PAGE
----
Mentions: In the previous paragraphs we have introduced the basic terminology which describes different facets of predictive processing and indicated some inconsistencies in its usage. However, even if this terminology was to become more uniform and agreed upon, it would still not solve all existing problems in this area, as a more elaborate systematization which could account for differences between different levels, timescales or types (e.g., implicit and explicit) of predictions would still be lacking. Specifically, the nature and strength of predictions varies greatly in different contexts and may be influenced by different factors, e.g., the strength of the relationship between different events, frequency or context of their occurrence, etc. While in some situations expectations can be formulated in a rather unspecific manner and be restricted to a selected set of event features, e.g., sensory modality or location of an incoming stimulus, in others they may be very specific and pertain to the exact stimulus identity as well as the timing of its appearance. In addition, although a separation between implicit anticipations expressed through habits (behavior) and explicit ones which include representations of the predicted future states has been suggested (Pezzulo, 2008), it is still not clear whether these should be considered as a dichotomy or if it would be more appropriate to posit a continuous distribution of representations characterized by different degree of explicitness. Furthermore, prediction can take place on different temporal scales. First, expectations can be formulated based on the knowledge gained through long-term experience (Bar, 2007) or learning triggered by short-term exposure to non-random patterns (Schubotz, 2007). Second, it is possible to predict events which are expected to occur in different moments in the future, e.g., those expected to occur within seconds-range in contrast to those which may occur in the distant future. Long-term prediction is usually used “offline” and is not necessarily coupled with any immediately relevant or running process in contrast to short-term prediction which is more likely to be used “online” for regulating the ongoing behavior, as exemplified in motor control where it is coupled to the current sensorimotor cycle (Pezzulo et al., 2008). Consequently, prediction occurring on shorter timescales is typically more accurate when compared to long-term planning. In this context it is important to note that the timescale of prediction should not be confused with the concept of temporal expectations, namely a foresight of when something will occur (Nobre et al., 2007), which interact with expectations about other event properties in order to optimize our behavior. In addition, it is possible to generate multiple expectations pertaining to different points in space and time, as done in hierarchical predictive systems (Pezzulo et al., 2008) which capture the hierarchical organization of cognitive processes, the neural system and behavior (Dehaene and Changeux, 1997; Friston et al., 2006; Grafton and Hamilton, 2007; Kiebel et al., 2008, 2009). Furthermore, it has been shown that multiple expectations pertaining to the same event occurring at one point in time may also be formulated across different brain systems. For example, Ritter et al. (1999) demonstrated how rare predictable tones may be classified as violations of expectations at a preattentive, lower level of cognitive processing and, in the same time, as expected events at a higher level. Expectations of such different type and specificity could be mediated through different mechanisms or, alternatively, be based on the same types of processes partially implemented within different brain regions. Understanding how such different types of predictions are coded in the brain will be crucial in understanding their mutual relations and potential interactions. In summary, in describing different aspects of prediction, it is always important to clearly specify as many features of such processing as possible. As indicated in this paragraph and Figure 2, there exist numerous factors which may be of relevance in this context. Although it may sometimes be difficult to clearly specify all of them, it is nevertheless important to try, as this may substantially aid general understanding and future progress within the field.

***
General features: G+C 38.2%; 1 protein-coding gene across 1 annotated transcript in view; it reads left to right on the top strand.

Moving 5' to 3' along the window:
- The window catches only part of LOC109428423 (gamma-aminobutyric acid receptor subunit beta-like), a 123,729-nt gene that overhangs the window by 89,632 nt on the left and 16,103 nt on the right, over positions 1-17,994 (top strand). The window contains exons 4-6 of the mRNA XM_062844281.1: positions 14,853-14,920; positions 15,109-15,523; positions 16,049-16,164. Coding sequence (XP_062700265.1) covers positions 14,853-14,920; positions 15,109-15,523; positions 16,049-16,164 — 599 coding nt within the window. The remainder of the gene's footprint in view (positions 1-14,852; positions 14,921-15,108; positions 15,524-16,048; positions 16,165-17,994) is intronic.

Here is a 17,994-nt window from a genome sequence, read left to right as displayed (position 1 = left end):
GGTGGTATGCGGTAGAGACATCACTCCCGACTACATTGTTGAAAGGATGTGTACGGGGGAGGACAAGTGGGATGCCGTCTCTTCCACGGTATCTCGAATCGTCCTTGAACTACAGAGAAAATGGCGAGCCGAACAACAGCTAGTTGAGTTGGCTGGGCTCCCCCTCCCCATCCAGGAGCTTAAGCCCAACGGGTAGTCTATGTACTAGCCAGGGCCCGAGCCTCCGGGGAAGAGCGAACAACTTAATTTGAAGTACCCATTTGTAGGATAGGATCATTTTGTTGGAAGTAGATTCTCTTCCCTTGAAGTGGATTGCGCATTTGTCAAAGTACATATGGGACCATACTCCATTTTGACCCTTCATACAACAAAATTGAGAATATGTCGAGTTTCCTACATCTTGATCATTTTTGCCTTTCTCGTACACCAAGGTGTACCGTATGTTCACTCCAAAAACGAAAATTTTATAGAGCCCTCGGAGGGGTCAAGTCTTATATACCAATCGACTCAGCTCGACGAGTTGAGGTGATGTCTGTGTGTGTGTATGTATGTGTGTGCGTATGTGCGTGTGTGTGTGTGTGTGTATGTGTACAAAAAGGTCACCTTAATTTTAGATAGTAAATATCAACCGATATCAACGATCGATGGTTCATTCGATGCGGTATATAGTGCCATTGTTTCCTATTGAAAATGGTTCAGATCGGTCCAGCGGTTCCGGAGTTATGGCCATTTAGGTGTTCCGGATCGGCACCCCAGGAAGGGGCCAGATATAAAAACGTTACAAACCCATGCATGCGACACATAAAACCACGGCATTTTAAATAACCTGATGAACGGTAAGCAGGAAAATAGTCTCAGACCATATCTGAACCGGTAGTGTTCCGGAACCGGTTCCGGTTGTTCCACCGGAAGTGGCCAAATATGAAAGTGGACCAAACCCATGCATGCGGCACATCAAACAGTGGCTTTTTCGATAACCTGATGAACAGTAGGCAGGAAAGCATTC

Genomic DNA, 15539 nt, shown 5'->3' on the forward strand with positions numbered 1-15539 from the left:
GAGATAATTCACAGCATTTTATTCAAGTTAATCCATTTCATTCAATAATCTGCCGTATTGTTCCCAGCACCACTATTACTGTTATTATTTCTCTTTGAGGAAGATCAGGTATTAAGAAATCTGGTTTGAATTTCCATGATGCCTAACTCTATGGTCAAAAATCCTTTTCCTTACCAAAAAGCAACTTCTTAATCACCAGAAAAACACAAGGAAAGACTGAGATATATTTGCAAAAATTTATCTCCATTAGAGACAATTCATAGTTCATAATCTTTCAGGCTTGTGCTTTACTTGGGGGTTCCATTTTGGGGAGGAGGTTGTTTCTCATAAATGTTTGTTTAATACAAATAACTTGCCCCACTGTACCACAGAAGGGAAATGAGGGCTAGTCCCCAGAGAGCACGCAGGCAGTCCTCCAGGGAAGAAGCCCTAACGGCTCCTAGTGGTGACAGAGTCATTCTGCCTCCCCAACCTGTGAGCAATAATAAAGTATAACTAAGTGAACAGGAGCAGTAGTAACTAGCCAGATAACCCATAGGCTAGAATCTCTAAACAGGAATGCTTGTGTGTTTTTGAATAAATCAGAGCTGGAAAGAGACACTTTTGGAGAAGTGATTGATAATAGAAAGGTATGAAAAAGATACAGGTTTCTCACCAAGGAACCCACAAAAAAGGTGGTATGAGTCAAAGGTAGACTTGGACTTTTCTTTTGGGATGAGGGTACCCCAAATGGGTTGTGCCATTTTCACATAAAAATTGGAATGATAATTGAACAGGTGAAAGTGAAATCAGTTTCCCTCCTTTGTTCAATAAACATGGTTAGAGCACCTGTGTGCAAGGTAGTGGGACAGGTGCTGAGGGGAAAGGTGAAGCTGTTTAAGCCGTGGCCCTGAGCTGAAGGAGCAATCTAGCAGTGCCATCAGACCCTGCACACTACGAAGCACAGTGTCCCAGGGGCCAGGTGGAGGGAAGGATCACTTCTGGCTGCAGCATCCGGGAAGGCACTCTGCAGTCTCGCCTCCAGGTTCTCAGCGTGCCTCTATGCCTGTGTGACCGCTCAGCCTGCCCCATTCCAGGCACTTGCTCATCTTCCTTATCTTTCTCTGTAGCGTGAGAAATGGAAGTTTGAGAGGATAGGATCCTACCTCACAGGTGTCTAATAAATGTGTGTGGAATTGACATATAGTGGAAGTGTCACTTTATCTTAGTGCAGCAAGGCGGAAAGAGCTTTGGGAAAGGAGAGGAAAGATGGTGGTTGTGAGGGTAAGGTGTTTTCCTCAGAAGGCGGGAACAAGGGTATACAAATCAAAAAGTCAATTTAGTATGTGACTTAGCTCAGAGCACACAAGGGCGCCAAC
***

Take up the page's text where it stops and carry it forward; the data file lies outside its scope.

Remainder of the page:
Prediction, cognition and the brain.

Bubic A, von Cramon DY, Schubotz RI - Front Hum Neurosci (2010)

Main factors which specify the nature of predictive processes across different contexts. It is important to note that these do not represent mutually independent and orthogonal dimensions, but may in some contexts strongly overlap and interact. Furthermore, some additional features such as, e.g., type of information used for formulating expectations, might also be of relevance when specifying the exact nature of the predictive phenomenon of interest.
© Copyright Policy - open-access
Related In: Results  -  Collection

License
Show All Figures
getmorefigures.php?uid=PMC2904053&req=5